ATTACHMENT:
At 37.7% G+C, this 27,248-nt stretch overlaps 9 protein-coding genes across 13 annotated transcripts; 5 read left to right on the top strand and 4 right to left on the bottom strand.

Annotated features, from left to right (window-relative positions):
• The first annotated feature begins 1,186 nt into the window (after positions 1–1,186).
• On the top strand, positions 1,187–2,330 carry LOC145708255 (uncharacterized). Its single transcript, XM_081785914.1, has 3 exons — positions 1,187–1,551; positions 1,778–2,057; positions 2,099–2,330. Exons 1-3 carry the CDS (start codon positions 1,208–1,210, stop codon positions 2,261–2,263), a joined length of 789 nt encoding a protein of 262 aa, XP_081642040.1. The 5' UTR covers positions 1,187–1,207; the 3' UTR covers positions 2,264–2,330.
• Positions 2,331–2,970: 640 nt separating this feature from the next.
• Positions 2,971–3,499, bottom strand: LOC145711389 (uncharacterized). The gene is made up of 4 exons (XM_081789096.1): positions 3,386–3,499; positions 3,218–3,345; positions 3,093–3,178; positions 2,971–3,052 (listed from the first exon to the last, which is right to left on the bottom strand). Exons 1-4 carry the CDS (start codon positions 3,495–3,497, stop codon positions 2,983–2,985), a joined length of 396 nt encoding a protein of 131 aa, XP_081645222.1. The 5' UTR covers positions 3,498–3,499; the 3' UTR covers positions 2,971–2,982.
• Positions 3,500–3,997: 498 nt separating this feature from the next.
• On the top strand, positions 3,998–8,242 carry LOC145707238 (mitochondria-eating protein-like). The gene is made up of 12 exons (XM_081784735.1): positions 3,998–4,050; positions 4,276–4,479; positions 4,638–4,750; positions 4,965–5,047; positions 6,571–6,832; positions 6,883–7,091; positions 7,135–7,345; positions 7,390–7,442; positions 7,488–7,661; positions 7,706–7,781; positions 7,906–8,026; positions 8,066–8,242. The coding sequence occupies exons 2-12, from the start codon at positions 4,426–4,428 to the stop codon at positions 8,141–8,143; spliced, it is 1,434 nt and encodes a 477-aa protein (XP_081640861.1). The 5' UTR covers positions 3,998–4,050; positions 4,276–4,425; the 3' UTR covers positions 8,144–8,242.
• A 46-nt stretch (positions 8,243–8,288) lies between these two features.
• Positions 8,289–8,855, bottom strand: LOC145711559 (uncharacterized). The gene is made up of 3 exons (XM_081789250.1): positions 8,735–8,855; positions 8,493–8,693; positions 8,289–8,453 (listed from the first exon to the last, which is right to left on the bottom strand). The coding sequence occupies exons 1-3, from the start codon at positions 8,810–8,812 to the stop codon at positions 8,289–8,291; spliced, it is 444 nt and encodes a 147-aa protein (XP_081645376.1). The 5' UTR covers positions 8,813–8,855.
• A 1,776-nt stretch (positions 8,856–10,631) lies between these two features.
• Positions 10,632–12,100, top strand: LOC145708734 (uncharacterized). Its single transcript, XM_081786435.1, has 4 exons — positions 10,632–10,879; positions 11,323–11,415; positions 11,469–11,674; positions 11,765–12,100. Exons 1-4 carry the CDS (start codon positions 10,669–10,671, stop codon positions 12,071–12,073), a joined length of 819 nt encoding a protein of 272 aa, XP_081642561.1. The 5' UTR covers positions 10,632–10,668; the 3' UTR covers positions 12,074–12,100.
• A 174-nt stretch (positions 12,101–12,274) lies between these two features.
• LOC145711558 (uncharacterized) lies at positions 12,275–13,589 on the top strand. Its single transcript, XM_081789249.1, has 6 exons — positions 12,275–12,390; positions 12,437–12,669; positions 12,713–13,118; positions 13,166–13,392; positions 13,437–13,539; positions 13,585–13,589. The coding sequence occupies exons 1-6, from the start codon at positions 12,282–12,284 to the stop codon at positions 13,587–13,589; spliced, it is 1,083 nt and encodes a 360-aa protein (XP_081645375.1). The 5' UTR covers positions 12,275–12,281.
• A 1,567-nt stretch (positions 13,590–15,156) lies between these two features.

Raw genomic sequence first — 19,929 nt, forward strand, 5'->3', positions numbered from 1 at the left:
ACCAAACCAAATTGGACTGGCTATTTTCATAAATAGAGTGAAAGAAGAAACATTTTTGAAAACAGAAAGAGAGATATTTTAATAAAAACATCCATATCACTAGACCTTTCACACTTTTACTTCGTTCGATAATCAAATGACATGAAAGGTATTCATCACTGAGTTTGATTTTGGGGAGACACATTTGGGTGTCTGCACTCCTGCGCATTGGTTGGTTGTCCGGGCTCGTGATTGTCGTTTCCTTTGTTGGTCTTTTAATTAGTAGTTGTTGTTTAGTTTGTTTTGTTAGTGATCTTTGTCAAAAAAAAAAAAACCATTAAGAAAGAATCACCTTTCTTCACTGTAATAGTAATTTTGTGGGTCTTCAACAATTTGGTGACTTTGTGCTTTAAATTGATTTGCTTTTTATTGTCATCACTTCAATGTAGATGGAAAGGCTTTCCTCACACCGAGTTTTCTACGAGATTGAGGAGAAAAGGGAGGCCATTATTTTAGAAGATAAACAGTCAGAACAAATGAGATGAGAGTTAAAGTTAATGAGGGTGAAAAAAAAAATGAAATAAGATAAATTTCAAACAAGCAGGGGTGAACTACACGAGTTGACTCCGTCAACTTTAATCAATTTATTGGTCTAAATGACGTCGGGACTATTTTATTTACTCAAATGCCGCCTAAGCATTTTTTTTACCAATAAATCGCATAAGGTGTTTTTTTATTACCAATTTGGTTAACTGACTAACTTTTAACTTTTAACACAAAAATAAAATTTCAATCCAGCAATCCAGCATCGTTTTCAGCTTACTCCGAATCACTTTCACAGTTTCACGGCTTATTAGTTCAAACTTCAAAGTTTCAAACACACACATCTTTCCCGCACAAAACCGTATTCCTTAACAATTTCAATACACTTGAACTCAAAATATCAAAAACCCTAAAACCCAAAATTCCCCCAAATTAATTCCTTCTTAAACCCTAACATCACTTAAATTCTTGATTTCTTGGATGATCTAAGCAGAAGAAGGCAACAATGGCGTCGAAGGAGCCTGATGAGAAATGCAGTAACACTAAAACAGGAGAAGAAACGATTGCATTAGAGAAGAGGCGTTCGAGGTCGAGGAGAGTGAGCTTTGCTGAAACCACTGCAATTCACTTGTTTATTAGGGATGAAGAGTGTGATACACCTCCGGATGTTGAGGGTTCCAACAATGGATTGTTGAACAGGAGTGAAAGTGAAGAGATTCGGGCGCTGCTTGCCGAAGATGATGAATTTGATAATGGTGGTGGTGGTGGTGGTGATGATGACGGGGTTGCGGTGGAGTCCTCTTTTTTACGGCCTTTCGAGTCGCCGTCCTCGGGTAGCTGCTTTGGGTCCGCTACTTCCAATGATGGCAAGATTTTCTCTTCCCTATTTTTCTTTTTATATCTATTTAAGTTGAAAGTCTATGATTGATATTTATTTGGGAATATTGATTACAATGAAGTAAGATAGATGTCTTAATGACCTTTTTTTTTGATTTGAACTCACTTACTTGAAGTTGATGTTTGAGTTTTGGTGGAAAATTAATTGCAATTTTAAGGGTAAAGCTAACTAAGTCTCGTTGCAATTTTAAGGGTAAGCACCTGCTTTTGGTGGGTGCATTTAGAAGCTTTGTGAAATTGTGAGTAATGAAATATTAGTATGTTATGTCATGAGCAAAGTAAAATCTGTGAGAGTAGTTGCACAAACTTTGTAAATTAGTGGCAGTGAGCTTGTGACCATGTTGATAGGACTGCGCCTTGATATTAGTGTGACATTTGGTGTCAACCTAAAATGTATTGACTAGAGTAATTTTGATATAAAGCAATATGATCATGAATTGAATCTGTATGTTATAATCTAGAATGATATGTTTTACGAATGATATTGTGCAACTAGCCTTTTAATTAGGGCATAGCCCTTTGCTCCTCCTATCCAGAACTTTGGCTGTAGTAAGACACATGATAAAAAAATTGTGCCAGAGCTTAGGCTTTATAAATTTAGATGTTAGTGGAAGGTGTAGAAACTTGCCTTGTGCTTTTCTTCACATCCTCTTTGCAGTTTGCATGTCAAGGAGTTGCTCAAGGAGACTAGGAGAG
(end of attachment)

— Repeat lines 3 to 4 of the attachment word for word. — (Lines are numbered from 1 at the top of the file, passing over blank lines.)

• The first annotated feature begins 1,186 nt into the window (after positions 1–1,186).
• On the top strand, positions 1,187–2,330 carry LOC145708255 (uncharacterized). Its single transcript, XM_081785914.1, has 3 exons — positions 1,187–1,551; positions 1,778–2,057; positions 2,099–2,330. Exons 1-3 carry the CDS (start codon positions 1,208–1,210, stop codon positions 2,261–2,263), a joined length of 789 nt encoding a protein of 262 aa, XP_081642040.1. The 5' UTR covers positions 1,187–1,207; the 3' UTR covers positions 2,264–2,330.